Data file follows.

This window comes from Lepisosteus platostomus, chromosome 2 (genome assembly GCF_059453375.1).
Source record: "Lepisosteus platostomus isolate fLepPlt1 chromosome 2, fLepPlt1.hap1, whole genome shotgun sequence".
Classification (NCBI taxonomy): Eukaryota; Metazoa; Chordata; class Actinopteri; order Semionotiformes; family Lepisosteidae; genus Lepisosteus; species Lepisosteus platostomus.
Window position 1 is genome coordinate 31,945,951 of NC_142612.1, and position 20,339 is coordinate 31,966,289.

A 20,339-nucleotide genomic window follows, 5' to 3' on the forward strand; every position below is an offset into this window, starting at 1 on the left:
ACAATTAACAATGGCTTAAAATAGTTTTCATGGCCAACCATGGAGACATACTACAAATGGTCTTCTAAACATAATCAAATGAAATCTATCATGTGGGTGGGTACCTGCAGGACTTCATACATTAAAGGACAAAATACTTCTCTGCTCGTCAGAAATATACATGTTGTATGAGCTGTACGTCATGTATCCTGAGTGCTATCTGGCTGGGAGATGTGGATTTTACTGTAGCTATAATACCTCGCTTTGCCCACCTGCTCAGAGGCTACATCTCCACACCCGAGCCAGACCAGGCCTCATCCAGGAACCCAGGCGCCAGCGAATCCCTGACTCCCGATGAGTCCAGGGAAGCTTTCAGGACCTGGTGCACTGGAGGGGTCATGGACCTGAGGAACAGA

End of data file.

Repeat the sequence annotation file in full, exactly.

This window comes from Lepisosteus platostomus, chromosome 2 (genome assembly GCF_059453375.1).
Source record: "Lepisosteus platostomus isolate fLepPlt1 chromosome 2, fLepPlt1.hap1, whole genome shotgun sequence".
Classification (NCBI taxonomy): Eukaryota; Metazoa; Chordata; class Actinopteri; order Semionotiformes; family Lepisosteidae; genus Lepisosteus; species Lepisosteus platostomus.
Window position 1 is genome coordinate 31,945,951 of NC_142612.1, and position 20,339 is coordinate 31,966,289.

A 20,339-nucleotide genomic window follows, 5' to 3' on the forward strand; every position below is an offset into this window, starting at 1 on the left:
ACAATTAACAATGGCTTAAAATAGTTTTCATGGCCAACCATGGAGACATACTACAAATGGTCTTCTAAACATAATCAAATGAAATCTATCATGTGGGTGGGTACCTGCAGGACTTCATACATTAAAGGACAAAATACTTCTCTGCTCGTCAGAAATATACATGTTGTATGAGCTGTACGTCATGTATCCTGAGTGCTATCTGGCTGGGAGATGTGGATTTTACTGTAGCTATAATACCTCGCTTTGCCCACCTGCTCAGAGGCTACATCTCCACACCCGAGCCAGACCAGGCCTCATCCAGGAACCCAGGCGCCAGCGAATCCCTGACTCCCGATGAGTCCAGGGAAGCTTTCAGGACCTGGTGCACTGGAGGGGTCATGGACCTGAGGAACAGA